Swimming to Cambodia

Swimming to Cambodia It took courage to do what Spalding did courage to make theatre so naked and unadorned to expose himself in this way and fight the demons in public In doing so he entered our hearts my heart because

  • Title: Swimming to Cambodia
  • Author: Spalding Gray James Leverett Roger Rosenblatt
  • ISBN: 9781559362542
  • Page: 211
  • Format: Paperback
  • It took courage to do what Spalding did courage to make theatre so naked and unadorned, to expose himself in this way and fight the demons in public In doing so, he entered our hearts my heart because he made his struggle my struggle His life became my life Eric Bogosian Virtuosic A master writer, reporter, comic and playwright Spalding Gray is a sit down monologist It took courage to do what Spalding did courage to make theatre so naked and unadorned, to expose himself in this way and fight the demons in public In doing so, he entered our hearts my heart because he made his struggle my struggle His life became my life Eric Bogosian Virtuosic A master writer, reporter, comic and playwright Spalding Gray is a sit down monologist with the soul of a stand up comedian A contemporary Gulliver, he travels the globe in search of experience and finds the ridiculous The New York TimesIn 2004, we mourned the loss of one of America s true theatrical innovators Spalding Gray took his own life by jumping from the Staten Island ferry into the waters of New York Harbor, finally succumbing to the impossible notion that he could in fact swim to Cambodia At a memorial gathering for family, friends and fans at Lincoln Center in New York, his widow expressed the need to honor Gray s legacy as an artist and writer for his children, as well as for future generations of fans and readers Originally published in 1985, Swimming to Cambodia is reissued here 20 years later in a new edition as a tribute to Gray s singular artistry.Writer, actor and performer, Spalding Gray is the author of Sex and Death to the Age 14 Monster in a Box It s a Slippery Slope Gray s Anatomy and Morning, Noon and Night, among other works His appearance in The Killing Fields was the inspiration for his Swimming to Cambodia, which was also filmed by Jonathan Demme.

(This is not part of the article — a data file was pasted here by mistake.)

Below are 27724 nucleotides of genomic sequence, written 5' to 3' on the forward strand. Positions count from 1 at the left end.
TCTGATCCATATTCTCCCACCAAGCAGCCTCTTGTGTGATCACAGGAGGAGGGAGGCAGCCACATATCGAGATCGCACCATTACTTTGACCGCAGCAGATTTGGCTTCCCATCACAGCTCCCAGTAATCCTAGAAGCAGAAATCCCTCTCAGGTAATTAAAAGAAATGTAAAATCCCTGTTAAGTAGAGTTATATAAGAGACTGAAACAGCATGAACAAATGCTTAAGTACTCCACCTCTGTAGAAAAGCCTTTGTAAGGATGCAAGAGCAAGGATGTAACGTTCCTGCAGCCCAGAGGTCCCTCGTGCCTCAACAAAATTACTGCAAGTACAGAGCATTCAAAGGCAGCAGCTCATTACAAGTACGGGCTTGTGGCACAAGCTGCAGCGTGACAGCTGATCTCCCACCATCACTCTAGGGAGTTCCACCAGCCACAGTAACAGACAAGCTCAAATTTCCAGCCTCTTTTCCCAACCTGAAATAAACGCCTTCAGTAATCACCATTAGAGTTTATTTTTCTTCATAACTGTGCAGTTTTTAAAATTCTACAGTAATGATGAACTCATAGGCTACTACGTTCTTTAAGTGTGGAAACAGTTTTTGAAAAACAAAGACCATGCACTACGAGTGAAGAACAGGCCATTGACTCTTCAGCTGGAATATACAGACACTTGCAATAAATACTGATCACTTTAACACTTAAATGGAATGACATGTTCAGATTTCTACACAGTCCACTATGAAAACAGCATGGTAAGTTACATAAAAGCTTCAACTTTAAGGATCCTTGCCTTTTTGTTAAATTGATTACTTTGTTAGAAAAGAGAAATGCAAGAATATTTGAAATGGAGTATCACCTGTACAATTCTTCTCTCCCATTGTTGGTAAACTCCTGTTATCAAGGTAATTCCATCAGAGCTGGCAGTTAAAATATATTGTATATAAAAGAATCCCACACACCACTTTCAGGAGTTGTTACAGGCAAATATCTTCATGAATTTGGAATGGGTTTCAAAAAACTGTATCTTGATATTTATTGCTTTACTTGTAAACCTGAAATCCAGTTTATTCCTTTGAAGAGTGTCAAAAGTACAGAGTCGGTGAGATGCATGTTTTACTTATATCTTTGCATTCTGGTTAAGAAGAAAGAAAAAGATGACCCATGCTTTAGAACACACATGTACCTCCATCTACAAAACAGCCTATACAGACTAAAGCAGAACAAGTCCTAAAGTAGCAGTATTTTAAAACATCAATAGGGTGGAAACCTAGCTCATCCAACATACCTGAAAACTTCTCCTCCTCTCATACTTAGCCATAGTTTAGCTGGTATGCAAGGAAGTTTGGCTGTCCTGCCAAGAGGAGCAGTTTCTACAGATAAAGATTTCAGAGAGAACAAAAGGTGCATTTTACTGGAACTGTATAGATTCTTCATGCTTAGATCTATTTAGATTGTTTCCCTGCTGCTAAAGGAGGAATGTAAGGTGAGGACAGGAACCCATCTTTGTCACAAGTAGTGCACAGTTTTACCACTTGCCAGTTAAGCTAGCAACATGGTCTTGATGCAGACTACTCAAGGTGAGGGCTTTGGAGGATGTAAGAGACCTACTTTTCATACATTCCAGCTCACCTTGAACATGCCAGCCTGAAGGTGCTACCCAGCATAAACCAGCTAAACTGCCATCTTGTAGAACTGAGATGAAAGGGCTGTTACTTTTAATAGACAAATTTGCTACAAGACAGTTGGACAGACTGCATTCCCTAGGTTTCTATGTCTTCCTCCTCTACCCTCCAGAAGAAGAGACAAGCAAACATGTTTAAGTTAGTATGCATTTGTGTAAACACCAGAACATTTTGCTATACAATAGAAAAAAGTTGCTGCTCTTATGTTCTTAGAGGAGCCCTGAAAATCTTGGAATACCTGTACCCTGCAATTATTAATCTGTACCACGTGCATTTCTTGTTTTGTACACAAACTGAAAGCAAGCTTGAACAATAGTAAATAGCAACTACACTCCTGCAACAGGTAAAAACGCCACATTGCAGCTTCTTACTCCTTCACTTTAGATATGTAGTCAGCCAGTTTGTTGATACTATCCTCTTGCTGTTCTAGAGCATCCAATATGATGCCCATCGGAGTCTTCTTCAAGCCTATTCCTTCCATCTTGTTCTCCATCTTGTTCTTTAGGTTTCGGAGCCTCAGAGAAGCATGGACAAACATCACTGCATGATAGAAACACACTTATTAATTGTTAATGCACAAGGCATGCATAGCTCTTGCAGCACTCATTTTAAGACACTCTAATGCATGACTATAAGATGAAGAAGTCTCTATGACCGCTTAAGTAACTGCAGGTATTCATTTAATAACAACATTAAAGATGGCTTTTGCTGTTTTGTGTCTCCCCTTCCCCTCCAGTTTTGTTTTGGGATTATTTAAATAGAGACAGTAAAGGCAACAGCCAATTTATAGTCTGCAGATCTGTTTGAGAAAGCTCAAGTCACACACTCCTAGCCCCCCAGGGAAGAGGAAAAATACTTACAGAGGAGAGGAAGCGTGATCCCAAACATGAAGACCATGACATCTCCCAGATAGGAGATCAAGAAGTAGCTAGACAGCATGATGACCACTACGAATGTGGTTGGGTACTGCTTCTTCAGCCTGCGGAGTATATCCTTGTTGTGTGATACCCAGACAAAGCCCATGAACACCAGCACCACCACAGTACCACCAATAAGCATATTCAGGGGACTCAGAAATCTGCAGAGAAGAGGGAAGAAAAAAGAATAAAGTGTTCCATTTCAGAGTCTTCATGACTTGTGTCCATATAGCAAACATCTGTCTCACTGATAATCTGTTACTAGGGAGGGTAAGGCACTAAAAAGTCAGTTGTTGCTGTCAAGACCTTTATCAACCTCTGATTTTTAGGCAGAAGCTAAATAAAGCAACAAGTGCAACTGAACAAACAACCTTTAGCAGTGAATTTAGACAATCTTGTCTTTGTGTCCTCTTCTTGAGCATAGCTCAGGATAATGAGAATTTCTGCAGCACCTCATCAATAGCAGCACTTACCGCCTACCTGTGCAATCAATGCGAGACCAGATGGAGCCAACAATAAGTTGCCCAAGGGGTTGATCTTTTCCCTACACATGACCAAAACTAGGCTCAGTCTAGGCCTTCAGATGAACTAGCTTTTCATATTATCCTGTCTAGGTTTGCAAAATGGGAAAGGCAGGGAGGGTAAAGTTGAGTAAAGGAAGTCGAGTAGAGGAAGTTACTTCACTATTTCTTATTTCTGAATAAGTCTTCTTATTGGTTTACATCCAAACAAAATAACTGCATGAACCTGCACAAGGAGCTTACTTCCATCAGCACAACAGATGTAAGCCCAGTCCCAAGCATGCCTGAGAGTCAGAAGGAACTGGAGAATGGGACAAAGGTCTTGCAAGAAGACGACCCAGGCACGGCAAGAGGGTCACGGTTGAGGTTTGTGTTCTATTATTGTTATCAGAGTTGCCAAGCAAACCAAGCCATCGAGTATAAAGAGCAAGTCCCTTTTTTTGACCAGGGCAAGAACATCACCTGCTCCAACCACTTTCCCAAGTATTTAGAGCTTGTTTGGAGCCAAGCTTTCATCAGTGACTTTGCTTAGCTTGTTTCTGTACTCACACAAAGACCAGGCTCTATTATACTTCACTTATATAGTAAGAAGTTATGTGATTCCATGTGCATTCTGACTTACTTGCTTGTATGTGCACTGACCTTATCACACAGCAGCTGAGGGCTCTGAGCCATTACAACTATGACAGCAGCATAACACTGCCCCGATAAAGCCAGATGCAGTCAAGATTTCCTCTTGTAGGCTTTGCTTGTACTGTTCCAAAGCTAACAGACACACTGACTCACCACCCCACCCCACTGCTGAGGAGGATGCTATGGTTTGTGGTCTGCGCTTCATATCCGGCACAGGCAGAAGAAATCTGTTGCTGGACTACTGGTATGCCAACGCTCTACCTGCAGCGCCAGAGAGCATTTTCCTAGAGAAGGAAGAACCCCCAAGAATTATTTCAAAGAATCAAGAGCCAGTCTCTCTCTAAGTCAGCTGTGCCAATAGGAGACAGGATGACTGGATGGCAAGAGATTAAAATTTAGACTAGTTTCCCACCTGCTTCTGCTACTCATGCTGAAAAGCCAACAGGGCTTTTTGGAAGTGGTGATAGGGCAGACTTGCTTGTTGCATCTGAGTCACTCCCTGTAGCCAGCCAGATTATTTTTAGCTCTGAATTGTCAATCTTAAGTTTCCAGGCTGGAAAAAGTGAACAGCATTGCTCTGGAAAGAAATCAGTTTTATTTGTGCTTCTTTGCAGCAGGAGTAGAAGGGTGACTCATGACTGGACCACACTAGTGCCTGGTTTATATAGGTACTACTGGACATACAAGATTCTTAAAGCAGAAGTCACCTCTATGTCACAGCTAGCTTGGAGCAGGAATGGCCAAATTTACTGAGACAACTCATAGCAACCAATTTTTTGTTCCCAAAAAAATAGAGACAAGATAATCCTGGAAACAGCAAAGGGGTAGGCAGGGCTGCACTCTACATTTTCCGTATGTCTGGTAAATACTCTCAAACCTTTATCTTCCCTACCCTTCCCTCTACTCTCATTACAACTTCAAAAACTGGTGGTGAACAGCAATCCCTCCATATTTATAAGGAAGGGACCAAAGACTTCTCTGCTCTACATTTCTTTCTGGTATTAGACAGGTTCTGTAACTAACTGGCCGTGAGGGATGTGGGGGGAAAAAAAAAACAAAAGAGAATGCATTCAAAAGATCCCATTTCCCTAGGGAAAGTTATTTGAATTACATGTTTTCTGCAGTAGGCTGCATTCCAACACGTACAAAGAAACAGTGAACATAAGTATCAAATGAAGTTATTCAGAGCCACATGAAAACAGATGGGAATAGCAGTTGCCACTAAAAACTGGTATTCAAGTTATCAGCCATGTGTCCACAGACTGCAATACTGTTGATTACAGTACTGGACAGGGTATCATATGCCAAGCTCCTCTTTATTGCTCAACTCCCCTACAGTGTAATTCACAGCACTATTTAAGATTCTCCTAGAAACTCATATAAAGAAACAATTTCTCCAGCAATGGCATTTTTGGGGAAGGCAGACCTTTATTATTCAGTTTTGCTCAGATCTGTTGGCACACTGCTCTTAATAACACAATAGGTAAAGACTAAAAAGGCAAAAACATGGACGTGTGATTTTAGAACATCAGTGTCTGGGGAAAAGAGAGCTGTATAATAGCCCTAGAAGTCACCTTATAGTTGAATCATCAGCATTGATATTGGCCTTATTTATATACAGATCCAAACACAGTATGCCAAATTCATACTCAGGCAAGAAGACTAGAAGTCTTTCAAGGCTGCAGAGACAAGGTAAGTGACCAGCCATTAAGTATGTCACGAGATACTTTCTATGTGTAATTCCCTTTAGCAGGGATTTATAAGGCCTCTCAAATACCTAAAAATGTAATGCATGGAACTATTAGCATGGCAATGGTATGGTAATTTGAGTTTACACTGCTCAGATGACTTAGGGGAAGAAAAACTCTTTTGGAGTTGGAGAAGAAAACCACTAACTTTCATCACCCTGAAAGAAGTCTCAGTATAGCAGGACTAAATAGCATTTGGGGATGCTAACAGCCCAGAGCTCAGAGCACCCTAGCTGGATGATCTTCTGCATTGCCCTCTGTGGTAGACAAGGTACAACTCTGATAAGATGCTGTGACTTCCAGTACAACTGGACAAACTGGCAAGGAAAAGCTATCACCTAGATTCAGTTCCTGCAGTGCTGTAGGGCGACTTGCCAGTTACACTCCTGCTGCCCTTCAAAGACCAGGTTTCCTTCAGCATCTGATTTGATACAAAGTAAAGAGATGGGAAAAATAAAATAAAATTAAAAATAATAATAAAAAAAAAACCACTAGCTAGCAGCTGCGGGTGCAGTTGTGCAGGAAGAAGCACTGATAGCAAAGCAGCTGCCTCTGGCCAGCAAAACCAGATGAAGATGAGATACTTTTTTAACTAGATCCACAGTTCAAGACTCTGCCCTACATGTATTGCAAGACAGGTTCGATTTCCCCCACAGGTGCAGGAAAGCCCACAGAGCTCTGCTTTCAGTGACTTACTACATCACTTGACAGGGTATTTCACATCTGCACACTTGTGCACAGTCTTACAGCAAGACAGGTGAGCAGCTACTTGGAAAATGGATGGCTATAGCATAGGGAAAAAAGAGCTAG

One thought on “Swimming to Cambodia”

    1. Deeply funny, interesting and well-written, Swimming to Cambodia is a moving and important piece of history.

    2. I didn't really know who Spalding Gray was before reading this, don't even know how this appeared on my bookshelf, but I'm so glad I read it. It's basically an epic stream of consciousness (but in the oral storyteller kind of way, not Ulysses) and touches on everything from Gray's OCD (which he writes about hilariously and painfully) to the unreality of filming The Killing Fields, to searching for a Perfect Moment before allowing himself to leave a country. It made me want to (try to) write some [...]

    3. Lots of interesting ideas that just don't coalesce very well. I can imagine this being quite a good one-man play, but I don't recommend reading it written down like this.

    4. First read, this book made a big impression on me. I especially carried around the idea of the Jewish concentration camp survivors meeting up each year, sure that this reunion will always mean the same thingy to find, as time went on, that it didn't. It lost its urgent impact.Second read, sure reunion would mean the same thing as first time, but what can I say? What Spalding says. It didn't. It had lost its something.As is so often the case for me, reunion with a book is a disappointment. It mak [...]